Gary Almy, M.D.
Chicago, Illinois



To the Editor:

Paul R. McHugh’s criticism of psychiatry is on target, but I am not as optimistic as he is about the profession’s ability to reverse itself and abandon the symptom-based diagnostic system that has taken root. This system serves two immensely important functions: it brings in a lot of patients, and it reinforces the biological reductionism that is necessary for psychiatry to remain a medical specialty.

Regarding this second point, a symptom-based approach allows researchers, clinicians, and patients to assume that abnormal biological processes underlie unpleasant emotional states. While this paradigm is probably valid for schizophrenia (though the disorder has yet to be related to any brain abnormality), it more often than not misleads patients.

Consider the case of major depression, a disorder that easily makes up half of any psychiatrist’s practice. An estimated eighteen million Americans are said to be depressed at any given time, and those who have sought psychiatric treatment are likely to have been “educated” to believe that there is something wrong with their serotonin levels. I doubt, however, that there is one depressed person for whom it can be shown that this is the cause of his mental state. Yet, millions will continue to go from clinic to clinic, from one antidepressant to another, trying to correct their serotonin levels.

Michael J. Reznicek, M.D.
Lewiston, Idaho



To the Editor:

Thanks to Paul R. McHugh for his insightful exposition of the mischief created by the DSM. His article could not have been more timely, with Surgeon General David Satcher and his mental-health experts having just released a report claiming that one-fifth of the American public has a serious mental illness—a “crisis” that requires, in their view, a complete revamping of social attitudes toward the mentally ill and changes in the provision of mental-health services.

As Dr. McHugh points out, psychiatry has been perverted into a sort of shopping expedition in which the professional finds a picture that fits a patient and—voilà—an excuse to put another sad person on medication. He proposes a return to what we know: that some people have serious derangements, chemical and anatomic in nature, such as schizophrenia and manic-depression; that others are unhappy and dysfunctional because of poor social skills and a failure to adapt to their social surroundings; and that still others have acquired abusive and destructive habits.

This is a system we can actually use—elegant in its simplicity and in the systematic approach to therapies that it encourages. By contrast, today’s mental-health diagnostic criteria are so loose that everyone could be labeled at least temporarily mentally disabled.

John Dale Dunn, M.D.
Brownwood, Texas



To the Editor:

Paul R. McHugh’s assessment of the current state of psychiatry resonates with many of my own experiences as a psychiatrist. For combat veterans, as well as for survivors of childhood abuse and victims of other traumas, we fool ourselves into thinking that we have identified a disease and are giving a specific treatment. I think of this as “neurology for dummies.”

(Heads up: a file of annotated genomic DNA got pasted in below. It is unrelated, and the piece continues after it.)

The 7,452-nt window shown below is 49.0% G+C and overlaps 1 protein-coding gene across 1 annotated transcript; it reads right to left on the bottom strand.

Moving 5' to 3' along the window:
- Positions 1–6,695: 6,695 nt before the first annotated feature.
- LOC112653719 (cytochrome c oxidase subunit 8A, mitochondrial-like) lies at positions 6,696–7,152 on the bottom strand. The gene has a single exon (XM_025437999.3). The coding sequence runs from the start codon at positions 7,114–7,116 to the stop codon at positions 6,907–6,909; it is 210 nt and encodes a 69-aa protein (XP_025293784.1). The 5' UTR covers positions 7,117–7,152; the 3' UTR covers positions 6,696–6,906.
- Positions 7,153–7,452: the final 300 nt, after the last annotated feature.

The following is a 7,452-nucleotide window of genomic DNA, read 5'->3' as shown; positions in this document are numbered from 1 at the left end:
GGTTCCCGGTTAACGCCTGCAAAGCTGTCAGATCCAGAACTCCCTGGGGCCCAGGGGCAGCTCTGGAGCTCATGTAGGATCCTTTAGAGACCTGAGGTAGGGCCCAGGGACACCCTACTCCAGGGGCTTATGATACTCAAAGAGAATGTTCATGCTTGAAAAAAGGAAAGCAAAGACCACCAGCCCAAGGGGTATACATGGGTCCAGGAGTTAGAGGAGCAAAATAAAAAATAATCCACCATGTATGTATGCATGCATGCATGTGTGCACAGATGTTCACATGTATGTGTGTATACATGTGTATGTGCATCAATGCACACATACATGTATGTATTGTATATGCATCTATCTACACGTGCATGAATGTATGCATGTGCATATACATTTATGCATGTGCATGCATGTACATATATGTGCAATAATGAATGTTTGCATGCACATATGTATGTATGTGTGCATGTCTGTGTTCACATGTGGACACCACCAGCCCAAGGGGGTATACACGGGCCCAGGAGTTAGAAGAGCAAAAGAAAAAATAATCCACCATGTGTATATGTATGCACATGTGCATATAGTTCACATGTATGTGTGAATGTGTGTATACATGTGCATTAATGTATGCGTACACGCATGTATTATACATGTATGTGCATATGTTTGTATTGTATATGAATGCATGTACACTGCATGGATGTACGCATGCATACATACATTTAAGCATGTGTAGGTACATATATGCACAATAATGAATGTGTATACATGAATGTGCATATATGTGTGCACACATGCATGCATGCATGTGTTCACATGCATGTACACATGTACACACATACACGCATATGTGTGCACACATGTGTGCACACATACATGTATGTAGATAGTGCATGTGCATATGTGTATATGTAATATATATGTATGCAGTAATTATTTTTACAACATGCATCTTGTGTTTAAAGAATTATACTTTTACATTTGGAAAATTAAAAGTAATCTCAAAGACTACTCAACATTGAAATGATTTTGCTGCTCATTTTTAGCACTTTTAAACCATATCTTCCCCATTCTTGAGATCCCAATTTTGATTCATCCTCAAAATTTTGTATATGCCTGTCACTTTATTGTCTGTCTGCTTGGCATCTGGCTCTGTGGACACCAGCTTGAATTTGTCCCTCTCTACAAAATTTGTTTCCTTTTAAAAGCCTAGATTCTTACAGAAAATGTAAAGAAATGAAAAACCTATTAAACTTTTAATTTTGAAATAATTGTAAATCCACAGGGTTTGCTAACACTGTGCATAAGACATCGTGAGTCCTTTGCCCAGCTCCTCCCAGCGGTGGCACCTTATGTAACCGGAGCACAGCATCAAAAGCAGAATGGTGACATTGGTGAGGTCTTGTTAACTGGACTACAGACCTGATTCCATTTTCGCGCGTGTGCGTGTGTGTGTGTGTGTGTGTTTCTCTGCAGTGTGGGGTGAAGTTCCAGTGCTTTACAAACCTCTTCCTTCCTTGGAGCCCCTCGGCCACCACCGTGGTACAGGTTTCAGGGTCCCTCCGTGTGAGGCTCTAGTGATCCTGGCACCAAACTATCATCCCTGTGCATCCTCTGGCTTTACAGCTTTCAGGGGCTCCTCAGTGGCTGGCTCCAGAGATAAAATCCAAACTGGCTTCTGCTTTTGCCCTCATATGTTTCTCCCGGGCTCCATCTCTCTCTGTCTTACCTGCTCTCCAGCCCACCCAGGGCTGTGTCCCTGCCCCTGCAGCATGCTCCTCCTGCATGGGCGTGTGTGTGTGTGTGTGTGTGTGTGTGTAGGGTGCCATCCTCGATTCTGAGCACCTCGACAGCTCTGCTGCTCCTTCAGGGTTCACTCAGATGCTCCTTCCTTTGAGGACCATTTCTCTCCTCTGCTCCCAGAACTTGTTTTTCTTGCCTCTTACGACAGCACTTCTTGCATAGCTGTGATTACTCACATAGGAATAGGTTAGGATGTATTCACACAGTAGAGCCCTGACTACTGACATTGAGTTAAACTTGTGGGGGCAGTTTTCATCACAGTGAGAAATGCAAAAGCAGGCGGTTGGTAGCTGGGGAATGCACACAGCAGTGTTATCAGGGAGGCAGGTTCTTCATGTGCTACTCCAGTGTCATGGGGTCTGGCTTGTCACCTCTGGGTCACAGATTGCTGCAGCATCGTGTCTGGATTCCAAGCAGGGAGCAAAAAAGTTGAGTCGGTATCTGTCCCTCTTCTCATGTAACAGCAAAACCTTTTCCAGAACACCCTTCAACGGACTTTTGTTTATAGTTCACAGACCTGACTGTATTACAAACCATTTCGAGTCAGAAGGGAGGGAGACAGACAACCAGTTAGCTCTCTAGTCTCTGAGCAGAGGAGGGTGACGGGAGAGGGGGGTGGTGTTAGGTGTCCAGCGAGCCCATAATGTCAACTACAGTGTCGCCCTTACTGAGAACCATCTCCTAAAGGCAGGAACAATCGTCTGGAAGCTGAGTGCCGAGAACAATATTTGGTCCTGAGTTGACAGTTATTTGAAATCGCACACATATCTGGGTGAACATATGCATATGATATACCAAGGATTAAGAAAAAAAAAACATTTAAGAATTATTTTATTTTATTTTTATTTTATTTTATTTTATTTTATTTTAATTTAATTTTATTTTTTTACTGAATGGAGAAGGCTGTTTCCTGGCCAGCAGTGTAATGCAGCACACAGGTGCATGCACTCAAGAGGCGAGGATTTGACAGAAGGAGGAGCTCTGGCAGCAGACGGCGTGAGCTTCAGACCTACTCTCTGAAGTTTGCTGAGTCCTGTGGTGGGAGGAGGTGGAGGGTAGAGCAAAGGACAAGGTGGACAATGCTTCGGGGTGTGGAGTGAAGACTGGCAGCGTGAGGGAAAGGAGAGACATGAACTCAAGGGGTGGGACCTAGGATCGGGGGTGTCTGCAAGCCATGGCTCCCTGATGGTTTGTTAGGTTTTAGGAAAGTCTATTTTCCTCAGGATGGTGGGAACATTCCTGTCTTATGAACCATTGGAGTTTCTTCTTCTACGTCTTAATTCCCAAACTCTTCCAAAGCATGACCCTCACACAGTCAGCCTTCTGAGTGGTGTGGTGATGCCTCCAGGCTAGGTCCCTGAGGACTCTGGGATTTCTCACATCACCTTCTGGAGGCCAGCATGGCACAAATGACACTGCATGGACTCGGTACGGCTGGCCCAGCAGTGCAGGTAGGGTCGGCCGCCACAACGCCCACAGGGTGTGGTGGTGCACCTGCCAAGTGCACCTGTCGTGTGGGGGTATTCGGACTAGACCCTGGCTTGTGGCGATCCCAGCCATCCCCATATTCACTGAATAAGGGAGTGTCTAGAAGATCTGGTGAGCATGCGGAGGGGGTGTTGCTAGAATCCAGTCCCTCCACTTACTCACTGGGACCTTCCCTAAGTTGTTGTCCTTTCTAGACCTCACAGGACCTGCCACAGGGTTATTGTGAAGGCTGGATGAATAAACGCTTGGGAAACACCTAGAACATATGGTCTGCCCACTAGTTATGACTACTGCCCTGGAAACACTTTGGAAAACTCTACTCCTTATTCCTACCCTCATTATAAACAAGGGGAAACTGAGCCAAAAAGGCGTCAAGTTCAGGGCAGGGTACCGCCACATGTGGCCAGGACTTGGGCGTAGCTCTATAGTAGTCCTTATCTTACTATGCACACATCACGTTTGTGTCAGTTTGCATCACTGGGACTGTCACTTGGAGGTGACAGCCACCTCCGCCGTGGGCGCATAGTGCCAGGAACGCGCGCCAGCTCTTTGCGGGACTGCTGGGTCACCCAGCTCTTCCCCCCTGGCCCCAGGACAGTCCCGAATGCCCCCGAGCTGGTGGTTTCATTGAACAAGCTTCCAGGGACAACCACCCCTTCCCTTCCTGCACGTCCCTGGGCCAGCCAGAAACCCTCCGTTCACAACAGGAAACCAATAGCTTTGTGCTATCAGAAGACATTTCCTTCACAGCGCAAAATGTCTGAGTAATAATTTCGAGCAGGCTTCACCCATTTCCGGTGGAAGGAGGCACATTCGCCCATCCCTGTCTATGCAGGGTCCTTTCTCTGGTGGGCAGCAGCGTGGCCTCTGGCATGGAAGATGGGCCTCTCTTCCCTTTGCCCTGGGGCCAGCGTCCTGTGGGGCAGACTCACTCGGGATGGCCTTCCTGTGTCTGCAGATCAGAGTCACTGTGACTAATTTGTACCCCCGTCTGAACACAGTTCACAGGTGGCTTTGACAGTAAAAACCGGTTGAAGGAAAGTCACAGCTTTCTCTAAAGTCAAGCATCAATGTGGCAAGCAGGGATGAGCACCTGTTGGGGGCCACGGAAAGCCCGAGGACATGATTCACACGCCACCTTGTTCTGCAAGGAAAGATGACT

But this approach has become predominant for strong financial reasons. Managed-care companies, which in many places have achieved a chokehold on the practice of psychiatry, exert considerable pressure to confine psychiatrists to the role of medicating physicians. They prefer to allocate the functions of information-gathering, counseling, and psychotherapy to our colleagues in the allied mental-health professions—that is, those without medical degrees—because they are less expensive.

But psychoanalytic therapy is an essential part of psychiatric practice. Remove it, and what is left is simple-minded and boring and does not properly serve patients. Even in the managed-care world, where problem-solving with behaviorally measurable goals is mandatory, over 80 percent of outpatient therapy is psychoanalytical. Patients prefer and expect this. They do not feel well served by filling out forms, receiving prescriptions, and having their therapy restricted to manual-driven procedures. They want to be understood.

Ronald Abramson, M.D.
Wayland, Massachusetts



To the Editor:

The problems created by the promiscuous writing of prescriptions for psychoactive drugs go far beyond what Paul R. McHugh was able to explore in his insightful article. The attempt to find the proper combination of medications can be more debilitating to the patient than the original problem.

I have watched several people go through an endless process of trial and (mostly) error with various combinations of medications. The drugs produce both side and interaction effects. Moreover, many people become habituated to the medications, so the dosages often have to be increased to produce the same punch.